NEWS
By Tom Bowman and Tom Bowman,SUN STAFF | March 20, 1996
Two mysterious canisters were discovered last month at an Aberdeen Proving Ground cleanup site, and base officials are asking the Navy to use high-tech equipment to find out what's inside.Workers found the two 5-gallon canisters Feb. 21, lodged inside a 4-by-8-foot piece of concrete at the 26th Street mediation site near the Bush River."They took radiological, chemical and biological" tests, said proving ground spokesman John Yaquiant. "They got no readings for anything."Navy technicians will use X-ray equipment to peer inside the canisters as early as this week, he said, adding that the canisters are in a secure area.
NEWS
By LOS ANGELES TIMES | November 19, 1996
MIAMI -- Passengers' terrified shouts of "Fire! Fire! Fire!" echoed from the smoke-filled cabin as flames spread rapidly through a ValuJet airliner over the Florida Everglades in May, transcripts of cockpit recordings revealed yesterday."
NEWS
By NEW YORK TIMES NEWS SERVICE | January 17, 2002
WASHINGTON - Pashtun tribal leaders in eastern Afghanistan have largely refused to cooperate with U.S. special operations forces in their hunt for al-Qaida and Taliban fighters, weapons caches and intelligence that could prevent future terrorist attacks, military officials said yesterday. The rebuff, which comes as the Pentagon disclosed the discovery near Kabul of two canisters that could contain deadly chemicals, has left U.S. forces with few Afghan allies in one of the most dangerous regions of the country.
NEWS
By KNIGHT-RIDDER NEWS SERVICE | May 17, 1996
MIAMI -- With the help of a workhorse helicopter, investigators waged a macabre tug-of-war with the Everglades muck yesterday, yanking out bigger and bigger chunks of the fallen ValuJet DC-9, including parts of the fuselage, wings and landing gear.These new pieces, along with the two engines pulled from the mud around dawn, will help accident reconstructionists assemble a two-dimensional model of the jetliner, now taking shape inside a hangar at Tamiami Airport.The effort was as remarkable for what the huge Hi-Lift chopper pulled out as it was for what it failed to dislodge from the oozing peat below: One big section of either a wing or a fuselage was so deeply embedded in the muck that "we couldn't get ahold of it," said Robert Francis, vice chairman of the National Transportation Safety Board.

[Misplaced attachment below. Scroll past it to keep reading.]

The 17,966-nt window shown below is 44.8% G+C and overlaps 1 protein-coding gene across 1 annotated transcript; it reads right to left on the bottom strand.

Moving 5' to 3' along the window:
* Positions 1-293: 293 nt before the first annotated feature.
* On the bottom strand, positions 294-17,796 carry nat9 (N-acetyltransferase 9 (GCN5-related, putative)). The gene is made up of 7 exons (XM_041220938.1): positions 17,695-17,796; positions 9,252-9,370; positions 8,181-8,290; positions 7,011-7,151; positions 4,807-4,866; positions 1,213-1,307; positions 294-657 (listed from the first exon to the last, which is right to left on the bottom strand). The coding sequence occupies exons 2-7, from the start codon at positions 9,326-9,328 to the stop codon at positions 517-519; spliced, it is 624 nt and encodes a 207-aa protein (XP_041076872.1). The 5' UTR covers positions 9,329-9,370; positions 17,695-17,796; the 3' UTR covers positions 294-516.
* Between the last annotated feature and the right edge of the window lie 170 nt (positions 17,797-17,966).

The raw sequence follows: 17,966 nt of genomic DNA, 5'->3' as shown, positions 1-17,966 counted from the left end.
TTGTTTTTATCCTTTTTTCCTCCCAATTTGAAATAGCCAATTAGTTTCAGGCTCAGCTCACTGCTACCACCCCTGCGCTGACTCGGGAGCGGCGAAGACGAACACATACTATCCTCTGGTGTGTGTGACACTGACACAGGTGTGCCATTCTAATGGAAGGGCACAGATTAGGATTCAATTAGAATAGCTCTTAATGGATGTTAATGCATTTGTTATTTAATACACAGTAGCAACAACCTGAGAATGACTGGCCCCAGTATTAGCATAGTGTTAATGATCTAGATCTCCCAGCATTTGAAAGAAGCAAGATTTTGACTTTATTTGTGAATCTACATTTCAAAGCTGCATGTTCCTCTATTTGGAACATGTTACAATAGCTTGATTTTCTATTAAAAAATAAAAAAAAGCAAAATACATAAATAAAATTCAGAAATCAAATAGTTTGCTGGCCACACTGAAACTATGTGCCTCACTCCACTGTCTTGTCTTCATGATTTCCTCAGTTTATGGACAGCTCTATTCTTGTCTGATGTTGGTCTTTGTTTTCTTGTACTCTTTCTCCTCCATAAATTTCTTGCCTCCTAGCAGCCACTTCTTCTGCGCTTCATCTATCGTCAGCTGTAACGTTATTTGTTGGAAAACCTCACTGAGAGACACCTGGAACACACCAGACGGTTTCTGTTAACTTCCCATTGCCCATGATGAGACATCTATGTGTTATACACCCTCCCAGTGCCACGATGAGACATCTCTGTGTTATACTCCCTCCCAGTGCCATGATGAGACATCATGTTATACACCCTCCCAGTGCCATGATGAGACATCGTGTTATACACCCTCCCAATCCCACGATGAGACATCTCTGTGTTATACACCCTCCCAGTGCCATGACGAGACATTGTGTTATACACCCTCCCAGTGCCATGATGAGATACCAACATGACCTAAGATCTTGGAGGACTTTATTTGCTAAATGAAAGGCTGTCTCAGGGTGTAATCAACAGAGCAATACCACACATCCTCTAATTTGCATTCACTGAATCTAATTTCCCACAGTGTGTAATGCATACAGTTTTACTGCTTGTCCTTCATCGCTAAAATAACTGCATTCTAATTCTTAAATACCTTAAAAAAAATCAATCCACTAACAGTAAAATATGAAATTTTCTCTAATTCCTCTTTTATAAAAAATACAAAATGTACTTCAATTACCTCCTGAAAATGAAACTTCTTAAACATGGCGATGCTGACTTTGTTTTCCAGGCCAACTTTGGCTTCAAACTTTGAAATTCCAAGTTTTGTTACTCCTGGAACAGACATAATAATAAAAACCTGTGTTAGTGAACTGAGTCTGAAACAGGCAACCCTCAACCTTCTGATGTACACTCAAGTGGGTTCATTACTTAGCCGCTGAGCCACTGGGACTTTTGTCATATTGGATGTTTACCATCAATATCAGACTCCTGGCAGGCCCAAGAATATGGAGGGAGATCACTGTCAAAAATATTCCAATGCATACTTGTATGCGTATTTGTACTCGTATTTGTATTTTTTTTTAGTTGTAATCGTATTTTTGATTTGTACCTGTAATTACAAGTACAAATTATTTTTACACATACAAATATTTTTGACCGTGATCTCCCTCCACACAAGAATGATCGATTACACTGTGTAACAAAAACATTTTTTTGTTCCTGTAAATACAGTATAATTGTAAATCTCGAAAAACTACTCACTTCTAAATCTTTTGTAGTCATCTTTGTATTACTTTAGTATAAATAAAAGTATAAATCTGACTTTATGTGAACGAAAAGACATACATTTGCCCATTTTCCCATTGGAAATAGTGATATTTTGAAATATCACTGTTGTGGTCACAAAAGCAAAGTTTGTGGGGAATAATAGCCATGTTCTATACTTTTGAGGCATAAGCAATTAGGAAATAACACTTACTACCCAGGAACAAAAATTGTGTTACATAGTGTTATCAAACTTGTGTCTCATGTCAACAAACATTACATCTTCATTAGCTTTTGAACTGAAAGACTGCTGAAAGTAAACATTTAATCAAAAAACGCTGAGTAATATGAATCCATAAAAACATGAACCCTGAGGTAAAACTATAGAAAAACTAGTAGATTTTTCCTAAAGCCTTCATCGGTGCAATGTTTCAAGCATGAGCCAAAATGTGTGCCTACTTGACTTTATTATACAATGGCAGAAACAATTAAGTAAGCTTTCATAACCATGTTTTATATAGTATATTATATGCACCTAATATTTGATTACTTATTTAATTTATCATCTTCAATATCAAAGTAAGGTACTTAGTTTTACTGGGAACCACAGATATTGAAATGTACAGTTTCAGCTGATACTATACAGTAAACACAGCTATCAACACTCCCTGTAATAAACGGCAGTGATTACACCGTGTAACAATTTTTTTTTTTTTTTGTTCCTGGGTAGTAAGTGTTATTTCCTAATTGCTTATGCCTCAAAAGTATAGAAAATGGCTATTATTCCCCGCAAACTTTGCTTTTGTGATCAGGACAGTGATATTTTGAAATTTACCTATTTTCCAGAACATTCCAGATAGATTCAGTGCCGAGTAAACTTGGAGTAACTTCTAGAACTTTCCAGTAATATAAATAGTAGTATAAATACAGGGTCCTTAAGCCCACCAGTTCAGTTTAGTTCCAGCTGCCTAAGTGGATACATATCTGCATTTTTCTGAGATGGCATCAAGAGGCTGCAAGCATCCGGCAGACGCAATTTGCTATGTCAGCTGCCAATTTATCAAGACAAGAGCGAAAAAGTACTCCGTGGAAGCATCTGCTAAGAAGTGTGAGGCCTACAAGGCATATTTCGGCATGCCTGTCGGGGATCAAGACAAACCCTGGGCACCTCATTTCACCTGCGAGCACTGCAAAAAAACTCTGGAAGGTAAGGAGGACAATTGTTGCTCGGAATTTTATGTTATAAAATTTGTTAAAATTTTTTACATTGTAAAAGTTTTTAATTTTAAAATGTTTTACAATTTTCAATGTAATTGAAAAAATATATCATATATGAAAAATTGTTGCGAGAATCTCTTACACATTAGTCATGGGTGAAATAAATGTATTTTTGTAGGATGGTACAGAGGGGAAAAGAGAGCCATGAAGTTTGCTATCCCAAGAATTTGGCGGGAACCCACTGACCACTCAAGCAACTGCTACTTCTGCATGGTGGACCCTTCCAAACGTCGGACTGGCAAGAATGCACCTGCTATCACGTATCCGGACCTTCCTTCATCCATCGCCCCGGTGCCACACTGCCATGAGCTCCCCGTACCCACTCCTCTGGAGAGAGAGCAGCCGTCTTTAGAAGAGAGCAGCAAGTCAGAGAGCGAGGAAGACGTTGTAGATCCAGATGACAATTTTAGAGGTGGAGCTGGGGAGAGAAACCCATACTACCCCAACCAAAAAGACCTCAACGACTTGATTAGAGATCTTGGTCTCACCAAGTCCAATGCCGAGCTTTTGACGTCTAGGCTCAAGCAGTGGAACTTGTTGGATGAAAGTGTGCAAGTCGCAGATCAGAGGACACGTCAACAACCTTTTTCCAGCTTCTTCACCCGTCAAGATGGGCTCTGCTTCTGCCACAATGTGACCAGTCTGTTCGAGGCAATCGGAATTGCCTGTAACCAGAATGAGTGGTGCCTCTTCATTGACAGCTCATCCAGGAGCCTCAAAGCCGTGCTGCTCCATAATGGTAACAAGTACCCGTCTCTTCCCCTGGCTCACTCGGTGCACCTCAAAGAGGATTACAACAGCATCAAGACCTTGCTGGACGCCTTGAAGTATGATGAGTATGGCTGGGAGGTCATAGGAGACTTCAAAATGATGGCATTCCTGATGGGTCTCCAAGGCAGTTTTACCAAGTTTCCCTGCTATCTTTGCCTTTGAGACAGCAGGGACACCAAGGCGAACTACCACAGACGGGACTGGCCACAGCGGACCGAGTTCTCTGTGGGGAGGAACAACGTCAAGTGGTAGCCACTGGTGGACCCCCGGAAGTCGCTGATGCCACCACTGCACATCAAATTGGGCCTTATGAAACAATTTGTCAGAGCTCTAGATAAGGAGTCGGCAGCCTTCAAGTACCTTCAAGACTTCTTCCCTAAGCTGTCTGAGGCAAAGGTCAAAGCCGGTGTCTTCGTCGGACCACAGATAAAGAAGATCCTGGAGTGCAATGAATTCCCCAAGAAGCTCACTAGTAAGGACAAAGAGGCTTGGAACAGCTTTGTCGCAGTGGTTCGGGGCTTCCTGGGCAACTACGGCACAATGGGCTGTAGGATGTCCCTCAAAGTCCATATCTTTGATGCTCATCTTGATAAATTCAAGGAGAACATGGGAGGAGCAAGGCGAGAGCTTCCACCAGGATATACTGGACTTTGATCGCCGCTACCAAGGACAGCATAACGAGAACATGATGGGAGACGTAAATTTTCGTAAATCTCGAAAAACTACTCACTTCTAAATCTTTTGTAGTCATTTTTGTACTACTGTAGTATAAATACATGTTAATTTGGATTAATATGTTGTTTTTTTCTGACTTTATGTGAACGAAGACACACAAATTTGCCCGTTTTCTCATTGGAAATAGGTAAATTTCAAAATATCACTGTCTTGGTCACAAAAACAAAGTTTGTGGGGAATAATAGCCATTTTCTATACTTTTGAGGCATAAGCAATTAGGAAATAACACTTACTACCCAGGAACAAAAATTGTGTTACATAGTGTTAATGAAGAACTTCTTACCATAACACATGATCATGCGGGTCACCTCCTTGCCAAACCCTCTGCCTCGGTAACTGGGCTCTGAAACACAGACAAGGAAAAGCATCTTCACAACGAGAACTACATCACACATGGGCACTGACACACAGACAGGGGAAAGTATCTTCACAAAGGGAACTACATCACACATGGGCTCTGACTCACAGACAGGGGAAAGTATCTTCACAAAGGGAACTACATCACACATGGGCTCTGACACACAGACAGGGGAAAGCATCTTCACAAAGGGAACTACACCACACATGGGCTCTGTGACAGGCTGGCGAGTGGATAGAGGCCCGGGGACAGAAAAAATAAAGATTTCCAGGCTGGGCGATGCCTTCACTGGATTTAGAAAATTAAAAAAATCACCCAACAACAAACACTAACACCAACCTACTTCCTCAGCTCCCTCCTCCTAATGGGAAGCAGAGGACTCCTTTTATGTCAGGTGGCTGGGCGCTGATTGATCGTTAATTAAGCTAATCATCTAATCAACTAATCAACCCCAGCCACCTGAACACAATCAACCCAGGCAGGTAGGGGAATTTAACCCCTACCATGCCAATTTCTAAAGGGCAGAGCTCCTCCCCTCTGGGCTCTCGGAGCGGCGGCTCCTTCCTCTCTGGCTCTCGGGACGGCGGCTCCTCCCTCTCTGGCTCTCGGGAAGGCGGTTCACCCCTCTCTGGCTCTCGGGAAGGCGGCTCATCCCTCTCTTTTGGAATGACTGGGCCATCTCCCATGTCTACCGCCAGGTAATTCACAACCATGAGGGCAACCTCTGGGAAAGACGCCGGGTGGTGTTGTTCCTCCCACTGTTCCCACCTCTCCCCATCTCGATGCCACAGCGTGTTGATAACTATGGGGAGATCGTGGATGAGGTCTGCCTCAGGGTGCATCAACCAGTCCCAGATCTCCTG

NEWS
January 17, 2002
FOR more than a half-century, the white canisters of toxic mustard agent have rested in open storage stacks at Eagle Point on Aberdeen Proving Ground. The Army finally decided five years ago on a plan to destroy these sinister relics of chemical warfare, which can blister the lungs and eyes and cause cancer. The cleanup deadline was to be 2006. Spurred by fears of terrorism following the Sept. 11 attacks, the Army last month abruptly accelerated the timetable to finish the job at the Harford County military base this year.